The Spanish attorney general wants to prosecute 20 separatists, including Puigdemont, on charges of organizing an unconstitutional referendum on October 1 and then declaring Catalonia's independence.
The prospect of exiled Catalan separatist leader Carles Puigdemont being sworn in remotely as the region's president rose today after pro-independence parties put him forward as their preferred candidate.
However, if Puigdemont is elected leader it is uncertain how he would govern from Brussels.
However, it is unclear how Mr Puigdemont would lead the regional government from Brussels as he could be arrested if he returns to Spain.
A spokesman with Puigdemont's Junts per Catalunya (Together for Catalonia) ticket said that the separatist politician secured the backing of the left-republican ERC party Tuesday evening in Brussels.
But this was short-lived as Prime Minister Mariano Rajoy imposed direct rule on the semi-autonomous region, sacked its government, dissolved its parliament and called snap elections.
The new Catalan parliament will hold its first session on January 17, the first step in reinstating the local government after Madrid fired the old regional administration, led by Puigdemont, for illegally declaring independence. The Spanish leader has also described as "absurd" the idea that Puigdemont could lead Catalonia from overseas.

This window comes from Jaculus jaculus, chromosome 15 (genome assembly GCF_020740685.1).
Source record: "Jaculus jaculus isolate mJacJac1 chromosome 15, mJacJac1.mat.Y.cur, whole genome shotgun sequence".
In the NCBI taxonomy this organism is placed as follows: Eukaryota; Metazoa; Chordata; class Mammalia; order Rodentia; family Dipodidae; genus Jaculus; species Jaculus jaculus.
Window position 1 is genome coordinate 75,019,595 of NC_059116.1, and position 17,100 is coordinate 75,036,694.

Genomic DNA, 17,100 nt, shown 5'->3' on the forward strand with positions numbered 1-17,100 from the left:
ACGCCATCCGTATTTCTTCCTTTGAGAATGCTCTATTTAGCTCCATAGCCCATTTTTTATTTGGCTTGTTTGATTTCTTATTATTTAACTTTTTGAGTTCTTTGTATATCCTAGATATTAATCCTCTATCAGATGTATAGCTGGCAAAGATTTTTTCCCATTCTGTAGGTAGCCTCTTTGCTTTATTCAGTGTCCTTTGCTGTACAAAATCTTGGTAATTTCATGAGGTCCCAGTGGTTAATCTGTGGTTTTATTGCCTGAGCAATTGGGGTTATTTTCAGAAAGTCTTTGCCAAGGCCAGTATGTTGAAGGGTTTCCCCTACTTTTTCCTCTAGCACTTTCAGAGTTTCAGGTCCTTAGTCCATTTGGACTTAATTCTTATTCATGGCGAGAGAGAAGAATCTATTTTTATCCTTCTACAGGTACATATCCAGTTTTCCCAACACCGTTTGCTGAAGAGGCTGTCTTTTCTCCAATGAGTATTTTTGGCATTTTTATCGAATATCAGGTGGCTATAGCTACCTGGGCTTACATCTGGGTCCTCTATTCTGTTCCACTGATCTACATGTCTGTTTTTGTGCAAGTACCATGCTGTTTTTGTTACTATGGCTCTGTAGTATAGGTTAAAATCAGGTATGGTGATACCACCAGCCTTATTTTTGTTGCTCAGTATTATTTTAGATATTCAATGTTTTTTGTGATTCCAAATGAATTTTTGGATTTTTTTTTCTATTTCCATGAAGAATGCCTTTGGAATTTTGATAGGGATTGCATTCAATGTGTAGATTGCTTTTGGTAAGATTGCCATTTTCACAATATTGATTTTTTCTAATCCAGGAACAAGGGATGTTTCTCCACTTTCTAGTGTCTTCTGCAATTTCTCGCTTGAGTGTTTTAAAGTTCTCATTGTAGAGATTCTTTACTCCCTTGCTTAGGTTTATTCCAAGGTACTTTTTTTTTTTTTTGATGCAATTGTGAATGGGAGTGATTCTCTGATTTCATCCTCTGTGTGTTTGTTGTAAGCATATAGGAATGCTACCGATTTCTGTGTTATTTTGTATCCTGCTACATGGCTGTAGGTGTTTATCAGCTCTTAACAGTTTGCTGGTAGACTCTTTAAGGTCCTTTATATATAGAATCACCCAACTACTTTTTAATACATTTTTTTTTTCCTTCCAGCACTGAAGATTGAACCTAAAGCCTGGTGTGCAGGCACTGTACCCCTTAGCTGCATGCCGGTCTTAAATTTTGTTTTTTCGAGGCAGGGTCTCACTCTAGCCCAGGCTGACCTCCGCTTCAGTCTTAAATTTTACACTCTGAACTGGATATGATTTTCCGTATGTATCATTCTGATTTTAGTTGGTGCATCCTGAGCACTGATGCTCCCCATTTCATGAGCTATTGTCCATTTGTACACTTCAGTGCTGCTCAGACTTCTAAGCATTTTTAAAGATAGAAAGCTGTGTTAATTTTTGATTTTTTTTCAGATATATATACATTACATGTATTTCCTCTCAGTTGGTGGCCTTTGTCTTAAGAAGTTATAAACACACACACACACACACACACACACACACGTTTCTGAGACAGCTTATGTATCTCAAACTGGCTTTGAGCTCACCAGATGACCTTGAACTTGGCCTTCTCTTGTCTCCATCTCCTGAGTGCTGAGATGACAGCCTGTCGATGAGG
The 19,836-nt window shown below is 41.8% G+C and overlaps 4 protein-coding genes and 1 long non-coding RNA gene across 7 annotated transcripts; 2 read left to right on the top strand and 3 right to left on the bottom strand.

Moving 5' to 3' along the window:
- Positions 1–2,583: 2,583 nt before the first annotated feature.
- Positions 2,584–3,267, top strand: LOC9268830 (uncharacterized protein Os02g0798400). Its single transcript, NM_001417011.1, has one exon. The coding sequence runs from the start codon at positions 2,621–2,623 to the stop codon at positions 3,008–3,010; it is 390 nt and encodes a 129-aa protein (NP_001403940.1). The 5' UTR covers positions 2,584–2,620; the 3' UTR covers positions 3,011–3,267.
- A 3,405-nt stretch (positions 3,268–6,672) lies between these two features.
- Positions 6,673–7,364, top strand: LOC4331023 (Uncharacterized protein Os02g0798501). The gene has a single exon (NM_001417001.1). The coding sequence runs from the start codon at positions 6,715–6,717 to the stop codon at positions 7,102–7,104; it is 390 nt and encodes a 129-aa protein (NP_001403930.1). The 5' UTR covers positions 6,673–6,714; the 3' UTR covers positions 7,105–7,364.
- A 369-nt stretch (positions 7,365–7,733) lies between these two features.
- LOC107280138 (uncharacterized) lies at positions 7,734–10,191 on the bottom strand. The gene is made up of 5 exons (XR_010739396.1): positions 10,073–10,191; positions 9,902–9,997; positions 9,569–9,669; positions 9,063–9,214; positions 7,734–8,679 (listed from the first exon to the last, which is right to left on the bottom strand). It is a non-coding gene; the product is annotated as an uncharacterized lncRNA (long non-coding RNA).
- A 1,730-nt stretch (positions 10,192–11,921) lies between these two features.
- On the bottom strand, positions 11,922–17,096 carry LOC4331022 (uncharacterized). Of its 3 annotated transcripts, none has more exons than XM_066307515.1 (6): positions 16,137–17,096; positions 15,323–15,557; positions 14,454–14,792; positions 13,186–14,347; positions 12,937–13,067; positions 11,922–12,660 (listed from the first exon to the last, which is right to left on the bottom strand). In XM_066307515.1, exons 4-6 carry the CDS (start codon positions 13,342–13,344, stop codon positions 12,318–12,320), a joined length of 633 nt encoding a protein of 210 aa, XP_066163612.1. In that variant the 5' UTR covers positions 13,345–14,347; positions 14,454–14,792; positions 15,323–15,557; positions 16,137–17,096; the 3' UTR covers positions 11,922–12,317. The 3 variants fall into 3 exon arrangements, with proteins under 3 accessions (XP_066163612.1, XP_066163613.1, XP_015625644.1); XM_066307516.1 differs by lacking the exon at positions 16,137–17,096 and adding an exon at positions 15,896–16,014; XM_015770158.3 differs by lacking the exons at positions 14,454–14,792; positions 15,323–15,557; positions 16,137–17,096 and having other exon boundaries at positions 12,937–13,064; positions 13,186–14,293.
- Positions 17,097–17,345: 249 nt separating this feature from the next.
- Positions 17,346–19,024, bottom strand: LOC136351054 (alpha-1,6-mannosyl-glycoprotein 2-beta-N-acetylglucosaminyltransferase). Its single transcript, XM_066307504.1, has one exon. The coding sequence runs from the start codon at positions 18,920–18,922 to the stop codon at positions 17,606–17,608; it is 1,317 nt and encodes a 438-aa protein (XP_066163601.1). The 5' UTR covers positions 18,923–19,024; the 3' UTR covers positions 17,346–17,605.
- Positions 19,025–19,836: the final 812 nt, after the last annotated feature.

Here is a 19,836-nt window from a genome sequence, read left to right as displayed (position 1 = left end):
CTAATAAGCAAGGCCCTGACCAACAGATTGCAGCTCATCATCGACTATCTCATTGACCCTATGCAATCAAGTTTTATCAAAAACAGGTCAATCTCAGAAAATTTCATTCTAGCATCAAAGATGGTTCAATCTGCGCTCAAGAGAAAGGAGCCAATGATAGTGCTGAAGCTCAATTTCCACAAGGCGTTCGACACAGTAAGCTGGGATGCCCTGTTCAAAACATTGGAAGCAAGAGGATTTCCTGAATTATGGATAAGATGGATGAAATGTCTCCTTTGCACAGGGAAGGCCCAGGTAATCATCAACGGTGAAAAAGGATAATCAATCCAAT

Pro-independence parties achieved a slim majority of seats but they failed to get over 50% of the popular vote, bringing no resolution to months of a increasingly bitter impasse. "The presidential candidate will evidently be Puigdemont", Junts pel Catalunya representative Jordi Xucla told Spanish national radio.
Opposition parties - not to mention the Spanish courts - are likely to contest the legality of the deal, which would become official next week when the new regional parliament convenes.
Dismissing the suggestion, the leader of the anti-independence Ciutadans (Citizens) party said "a person who is fleeing justice can't be the president".
Her party won the most votes in December but not enough to form a government. Spain has jailed other pro-separatist leaders involved in the independence push.
In order to guarantee a separatist majority in a parliamentary vote this month, Junqueras and the other jailed separatists are expected to ask for special permission from Spain's judiciary to travel to Barcelona for one day to cast their votes.
"The desire to be free from Madrid is rising, it is in the majority and it is lasting over time, despite the huge difficulties it faces", he wrote in an editorial published on the Politico news website.